Stress corrosion cracking and hydrogen embrittlement of thick section high strength low alloy steel
Author(s)Needham, William Donald
Massachusetts Institute of Technology. Dept. of Materials Science and Engineering.
Ronald G. Ballinger.
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An experimental study was conducted to evaluate the corrosion performance of weldments of a high strength low alloy(HSLA) steel in a simulated seawater environment. This steel, designated HSLA80, was developed by the United States Navy for use in ship structural applications. Stress corrosion CRACKING(SCC) and hydrogen embrittlement(HEM) were investigated by conducting 42 Wedge-Opening load(WOL) tests as a function of stress intensity and corrosion potential and 33 Slow Strain Rate(SSR) tests as a function of strain rate and corrosion potential. The corrosion potentials were chosen to simulate the environmental conditions of free corrosion, cathodic protection and hydrogen generation. The results from this investigation indicated that HSLA 80 base metal and weldments were susceptible to hydrogen assisted cracking(HAC) in a seawater environment under conditions of continuous plastic deformation and triaxial stress in the presence of hydrogen. The heat-affected zone of the weldment was found to be the most susceptible portion of the weld joint. A lower bound was established for the critical stress intensity for stress corrosion cracking for HSLA 80 base metal and weldments.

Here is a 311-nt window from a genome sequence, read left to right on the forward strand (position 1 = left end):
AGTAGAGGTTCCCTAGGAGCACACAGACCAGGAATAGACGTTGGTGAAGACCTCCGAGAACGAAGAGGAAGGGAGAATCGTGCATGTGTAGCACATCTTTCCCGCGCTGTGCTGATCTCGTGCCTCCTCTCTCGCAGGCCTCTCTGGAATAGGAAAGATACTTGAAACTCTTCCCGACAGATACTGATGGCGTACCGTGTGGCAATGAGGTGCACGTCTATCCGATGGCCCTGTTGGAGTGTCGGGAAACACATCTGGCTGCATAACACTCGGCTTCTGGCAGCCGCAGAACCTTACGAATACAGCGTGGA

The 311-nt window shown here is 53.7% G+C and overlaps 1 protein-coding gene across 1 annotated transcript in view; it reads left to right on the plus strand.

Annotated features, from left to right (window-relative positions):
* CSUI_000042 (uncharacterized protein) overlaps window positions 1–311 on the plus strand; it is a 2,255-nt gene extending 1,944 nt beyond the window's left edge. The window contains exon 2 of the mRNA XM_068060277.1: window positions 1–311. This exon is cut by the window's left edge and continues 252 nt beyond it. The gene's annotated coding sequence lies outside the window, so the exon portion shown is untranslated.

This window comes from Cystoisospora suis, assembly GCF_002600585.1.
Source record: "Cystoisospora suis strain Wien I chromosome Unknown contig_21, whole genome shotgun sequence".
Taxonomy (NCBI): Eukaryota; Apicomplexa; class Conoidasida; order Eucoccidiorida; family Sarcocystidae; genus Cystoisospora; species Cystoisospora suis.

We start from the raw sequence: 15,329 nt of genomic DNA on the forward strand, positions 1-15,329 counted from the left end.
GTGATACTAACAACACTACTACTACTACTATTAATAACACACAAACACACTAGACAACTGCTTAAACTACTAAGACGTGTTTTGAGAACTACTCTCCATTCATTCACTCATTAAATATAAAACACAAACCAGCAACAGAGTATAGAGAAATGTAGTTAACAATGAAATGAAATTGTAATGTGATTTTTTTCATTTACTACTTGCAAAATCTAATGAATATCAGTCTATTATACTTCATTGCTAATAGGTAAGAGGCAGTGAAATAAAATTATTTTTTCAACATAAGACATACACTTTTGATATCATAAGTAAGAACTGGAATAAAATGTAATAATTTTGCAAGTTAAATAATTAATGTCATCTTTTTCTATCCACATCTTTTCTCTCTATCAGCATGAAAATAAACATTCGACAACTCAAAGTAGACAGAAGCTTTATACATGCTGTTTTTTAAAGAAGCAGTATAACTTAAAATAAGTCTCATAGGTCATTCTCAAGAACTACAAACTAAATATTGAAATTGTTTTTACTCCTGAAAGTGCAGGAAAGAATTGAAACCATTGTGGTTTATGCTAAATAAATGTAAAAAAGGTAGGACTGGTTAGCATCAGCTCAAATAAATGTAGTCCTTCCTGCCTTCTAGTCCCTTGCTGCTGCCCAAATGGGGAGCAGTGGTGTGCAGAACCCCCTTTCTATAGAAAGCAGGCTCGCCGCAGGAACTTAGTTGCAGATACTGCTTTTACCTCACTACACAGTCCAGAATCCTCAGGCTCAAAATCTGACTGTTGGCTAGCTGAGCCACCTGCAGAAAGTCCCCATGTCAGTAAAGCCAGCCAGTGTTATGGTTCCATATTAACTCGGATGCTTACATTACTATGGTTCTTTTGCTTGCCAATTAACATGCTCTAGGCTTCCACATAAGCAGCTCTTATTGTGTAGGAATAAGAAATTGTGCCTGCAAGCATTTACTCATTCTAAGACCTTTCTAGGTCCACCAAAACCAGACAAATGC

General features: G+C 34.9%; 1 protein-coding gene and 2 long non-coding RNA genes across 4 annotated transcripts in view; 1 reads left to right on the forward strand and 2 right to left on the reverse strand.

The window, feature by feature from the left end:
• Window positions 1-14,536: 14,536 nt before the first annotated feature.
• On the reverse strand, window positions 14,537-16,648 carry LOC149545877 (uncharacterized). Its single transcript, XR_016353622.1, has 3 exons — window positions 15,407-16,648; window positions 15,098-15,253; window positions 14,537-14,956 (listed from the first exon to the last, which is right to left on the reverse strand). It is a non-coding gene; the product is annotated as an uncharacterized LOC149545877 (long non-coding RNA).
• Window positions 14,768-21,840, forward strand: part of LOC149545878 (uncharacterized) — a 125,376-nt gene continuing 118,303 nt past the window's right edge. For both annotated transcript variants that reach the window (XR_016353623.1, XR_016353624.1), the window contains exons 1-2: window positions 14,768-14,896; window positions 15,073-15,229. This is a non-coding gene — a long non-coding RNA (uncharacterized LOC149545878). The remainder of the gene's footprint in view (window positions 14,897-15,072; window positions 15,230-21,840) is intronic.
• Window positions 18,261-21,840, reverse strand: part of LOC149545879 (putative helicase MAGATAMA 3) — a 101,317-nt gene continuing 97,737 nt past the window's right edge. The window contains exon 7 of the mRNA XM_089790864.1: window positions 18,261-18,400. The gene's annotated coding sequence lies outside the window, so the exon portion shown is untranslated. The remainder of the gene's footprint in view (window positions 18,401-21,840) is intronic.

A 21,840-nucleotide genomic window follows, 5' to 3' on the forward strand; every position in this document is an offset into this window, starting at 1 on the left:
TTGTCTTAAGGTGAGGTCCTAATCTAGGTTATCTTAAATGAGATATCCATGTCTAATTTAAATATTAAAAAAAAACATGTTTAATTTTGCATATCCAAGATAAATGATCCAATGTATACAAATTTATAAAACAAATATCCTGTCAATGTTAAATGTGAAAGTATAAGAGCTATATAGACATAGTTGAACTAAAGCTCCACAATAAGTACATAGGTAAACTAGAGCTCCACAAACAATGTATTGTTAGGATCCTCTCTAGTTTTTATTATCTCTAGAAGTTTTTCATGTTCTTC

Thesis (Ocean E.)--Massachusetts Institute of Technology, Dept. of Ocean Engineering; and, (M.S.)--Massachusetts Institute of Technology, Dept. of Materials Science and Engineering, 1986.340909Bibliography: leaves 270-277.
DepartmentMassachusetts Institute of Technology. Dept. of Ocean Engineering; Massachusetts Institute of Technology. Dept. of Materials Science and Engineering.
Massachusetts Institute of Technology
Ocean Engineering, Materials Science and Engineering.